Switching module 120 includes an analog line unit (ALU) 122 which terminates conventional analog lines, e.g., 24, and provides access to a TSIU 123. TSIU 123 provides circuit-switched connections to and from the associated stations 23 under control of control unit 121. Switching module 130 is similar to switching modules 110 and 120, but includes the appropriate analog or digital trunk unit (not shown) for interfacing with the outgoing trunk included in communication path 26 to switch 200.
Each analog station set communicates with switch 100 on one or more tip-ring pairs as is known in the art. In a first exemplary embodiment of this invention, an analog line 24 is used for connecting answering machine 21 to ALU 122, as is known in the art. A further analog line 22 connects answering machine 21 to telephone station set 23. In a second exemplary embodiment of this invention, a voice messaging system 40 is connected to switch 100 through multiline hunt group lines 41. For each line of a member of a multiline hunt group 41, the switch attempts to connect a new call to each line sequentially until an idle line is located, as is known in the art.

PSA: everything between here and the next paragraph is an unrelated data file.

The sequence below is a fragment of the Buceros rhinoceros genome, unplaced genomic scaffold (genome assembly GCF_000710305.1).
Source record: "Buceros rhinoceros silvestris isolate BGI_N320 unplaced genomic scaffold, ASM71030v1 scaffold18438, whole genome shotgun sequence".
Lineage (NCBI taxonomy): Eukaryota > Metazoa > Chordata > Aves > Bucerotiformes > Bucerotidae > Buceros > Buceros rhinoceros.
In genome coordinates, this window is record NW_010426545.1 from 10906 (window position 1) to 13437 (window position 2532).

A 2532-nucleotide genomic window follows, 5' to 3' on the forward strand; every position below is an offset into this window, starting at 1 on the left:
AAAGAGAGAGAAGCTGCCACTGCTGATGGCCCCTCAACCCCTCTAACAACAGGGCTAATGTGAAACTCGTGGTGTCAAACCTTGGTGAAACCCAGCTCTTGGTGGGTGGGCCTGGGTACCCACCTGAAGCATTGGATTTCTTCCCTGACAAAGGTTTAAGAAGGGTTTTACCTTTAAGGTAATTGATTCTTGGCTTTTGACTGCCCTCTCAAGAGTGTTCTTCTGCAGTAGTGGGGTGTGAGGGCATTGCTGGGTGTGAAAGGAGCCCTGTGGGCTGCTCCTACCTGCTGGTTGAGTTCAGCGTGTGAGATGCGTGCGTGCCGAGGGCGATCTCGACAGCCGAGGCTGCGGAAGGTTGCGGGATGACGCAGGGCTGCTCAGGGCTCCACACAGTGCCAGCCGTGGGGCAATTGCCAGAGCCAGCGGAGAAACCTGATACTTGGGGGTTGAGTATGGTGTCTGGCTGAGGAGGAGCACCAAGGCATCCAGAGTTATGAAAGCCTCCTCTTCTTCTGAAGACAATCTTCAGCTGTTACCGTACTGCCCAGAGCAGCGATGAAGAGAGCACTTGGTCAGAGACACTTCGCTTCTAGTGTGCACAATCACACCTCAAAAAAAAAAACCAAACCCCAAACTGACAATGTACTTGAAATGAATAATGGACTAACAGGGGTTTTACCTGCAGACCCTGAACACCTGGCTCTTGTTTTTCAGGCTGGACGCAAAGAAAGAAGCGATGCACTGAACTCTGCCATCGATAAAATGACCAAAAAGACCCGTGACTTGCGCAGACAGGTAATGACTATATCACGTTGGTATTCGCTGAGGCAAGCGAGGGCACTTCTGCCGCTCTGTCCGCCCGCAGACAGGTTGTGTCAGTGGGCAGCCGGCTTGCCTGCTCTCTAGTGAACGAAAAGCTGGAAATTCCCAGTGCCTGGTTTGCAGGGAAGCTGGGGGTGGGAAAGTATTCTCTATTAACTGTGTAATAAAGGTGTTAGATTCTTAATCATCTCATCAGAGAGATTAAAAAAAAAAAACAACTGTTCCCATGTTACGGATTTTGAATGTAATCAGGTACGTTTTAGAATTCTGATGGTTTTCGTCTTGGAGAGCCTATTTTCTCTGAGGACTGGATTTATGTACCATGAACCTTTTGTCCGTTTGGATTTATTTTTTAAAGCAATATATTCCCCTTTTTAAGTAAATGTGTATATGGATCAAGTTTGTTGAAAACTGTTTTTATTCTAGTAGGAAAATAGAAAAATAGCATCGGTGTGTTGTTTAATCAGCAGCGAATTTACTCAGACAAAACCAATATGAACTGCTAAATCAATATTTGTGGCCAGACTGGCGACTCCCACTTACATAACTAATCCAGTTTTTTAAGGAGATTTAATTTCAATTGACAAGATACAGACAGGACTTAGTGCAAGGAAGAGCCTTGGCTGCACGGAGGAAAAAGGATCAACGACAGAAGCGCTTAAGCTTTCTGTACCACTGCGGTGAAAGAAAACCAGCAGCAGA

A third exemplary embodiment of this invention discloses an ISDN station set which provides a voice messaging system with voice activated prompt interrupt. An ISDN station communicates with switch 100 in 64 kilobits per second channels, referred to as B-channels, and in one 16-kilobits per second channel referred to as a D-channel. Each of the B-channels is usable to convey digitized voice samples at the rate of 8,000, 8-bit samples per second or data at a rate of 64 kilobits per second. The D-channel is used both to convey signaling packets to effect message signaling between ISDN stations and switching module control unit and to convey data packets between different ISDN stations.